CAS is used for implementing synchronization primitives like semaphores and mutexes, likewise more sophisticated lock-free and wait-free algorithms. Maurice Herlihy (1991) proved that CAS can implement more of these algorithms than atomic read, write, or fetch-and-add, and assuming a fairly large amount of memory, that it can implement all of them.
Algorithms built around CAS typically read some key memory location and remember the old value. Based on that old value, they compute some new value. Then they try to swap in the new value using CAS, where the comparison checks for the location still being equal to the old value. If CAS indicates that the attempt has failed, it has to be repeated from the beginning: the location is re-read, a new value is re-computed and the CAS is tried again.
Read more about this topic: Compare-and-swap
Other articles related to "usage":
... In older Javanese usage and in modern Balinese usage, gong is used to identify an ensemble of instruments ... In contemporary central Javanese usage, the term gamelan is preferred and the term gong is reserved for the gong ageng, the largest instrument of the type, or for surrogate instruments such as ... In Balinese usage, gong refers to Gamelan Gong Kebyar ...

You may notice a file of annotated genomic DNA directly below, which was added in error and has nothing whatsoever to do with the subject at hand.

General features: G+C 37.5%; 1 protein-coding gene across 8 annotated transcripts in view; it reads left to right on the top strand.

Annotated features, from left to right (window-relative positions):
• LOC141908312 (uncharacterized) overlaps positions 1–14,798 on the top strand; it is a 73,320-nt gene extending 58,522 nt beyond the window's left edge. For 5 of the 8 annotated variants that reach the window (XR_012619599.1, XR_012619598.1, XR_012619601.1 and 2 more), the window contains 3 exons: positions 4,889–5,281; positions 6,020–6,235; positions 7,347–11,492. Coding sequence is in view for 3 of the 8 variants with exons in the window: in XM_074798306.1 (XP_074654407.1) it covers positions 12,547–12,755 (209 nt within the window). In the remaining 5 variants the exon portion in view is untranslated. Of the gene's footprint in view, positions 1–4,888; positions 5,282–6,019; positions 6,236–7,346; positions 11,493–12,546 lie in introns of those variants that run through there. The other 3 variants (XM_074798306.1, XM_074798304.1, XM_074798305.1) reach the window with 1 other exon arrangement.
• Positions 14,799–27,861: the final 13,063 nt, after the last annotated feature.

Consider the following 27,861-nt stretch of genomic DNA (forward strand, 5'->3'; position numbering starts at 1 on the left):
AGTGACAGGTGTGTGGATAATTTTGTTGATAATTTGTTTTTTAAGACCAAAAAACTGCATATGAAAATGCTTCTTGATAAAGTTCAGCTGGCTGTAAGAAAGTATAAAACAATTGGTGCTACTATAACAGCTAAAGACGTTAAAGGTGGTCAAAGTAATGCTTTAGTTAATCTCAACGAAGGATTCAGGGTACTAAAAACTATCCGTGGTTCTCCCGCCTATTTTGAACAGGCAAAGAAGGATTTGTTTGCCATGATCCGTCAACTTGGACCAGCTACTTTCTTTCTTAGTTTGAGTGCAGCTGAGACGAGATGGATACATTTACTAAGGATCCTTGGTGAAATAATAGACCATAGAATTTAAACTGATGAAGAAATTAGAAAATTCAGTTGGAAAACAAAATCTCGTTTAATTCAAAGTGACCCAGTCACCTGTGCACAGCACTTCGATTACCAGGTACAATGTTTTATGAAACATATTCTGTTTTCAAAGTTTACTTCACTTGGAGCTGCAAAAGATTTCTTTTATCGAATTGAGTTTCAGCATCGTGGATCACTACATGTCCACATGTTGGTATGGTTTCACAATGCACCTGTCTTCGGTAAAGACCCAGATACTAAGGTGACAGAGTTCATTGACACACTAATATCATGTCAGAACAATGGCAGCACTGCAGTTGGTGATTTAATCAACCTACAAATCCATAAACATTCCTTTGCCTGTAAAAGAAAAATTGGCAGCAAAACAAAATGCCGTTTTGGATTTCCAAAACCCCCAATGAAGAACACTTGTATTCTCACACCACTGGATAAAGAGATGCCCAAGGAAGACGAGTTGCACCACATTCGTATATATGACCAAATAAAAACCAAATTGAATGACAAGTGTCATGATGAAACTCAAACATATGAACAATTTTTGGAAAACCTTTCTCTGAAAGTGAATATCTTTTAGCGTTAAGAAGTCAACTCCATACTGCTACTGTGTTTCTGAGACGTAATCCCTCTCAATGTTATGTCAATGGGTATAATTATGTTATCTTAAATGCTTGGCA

... "The first person we know of who made usage refer to language was Daniel Defoe, at the end of the seventeenth century" ...
... the "U", or upper-class, and "non-U" classification of linguistic usage and behaviour (see U and non-U English) — although this is something she saw as a tease and she ... frequently portrayed her as the snobbish inventor and main preserver of this usage ... of the phrase, as an example of upper-class linguistic usage ...
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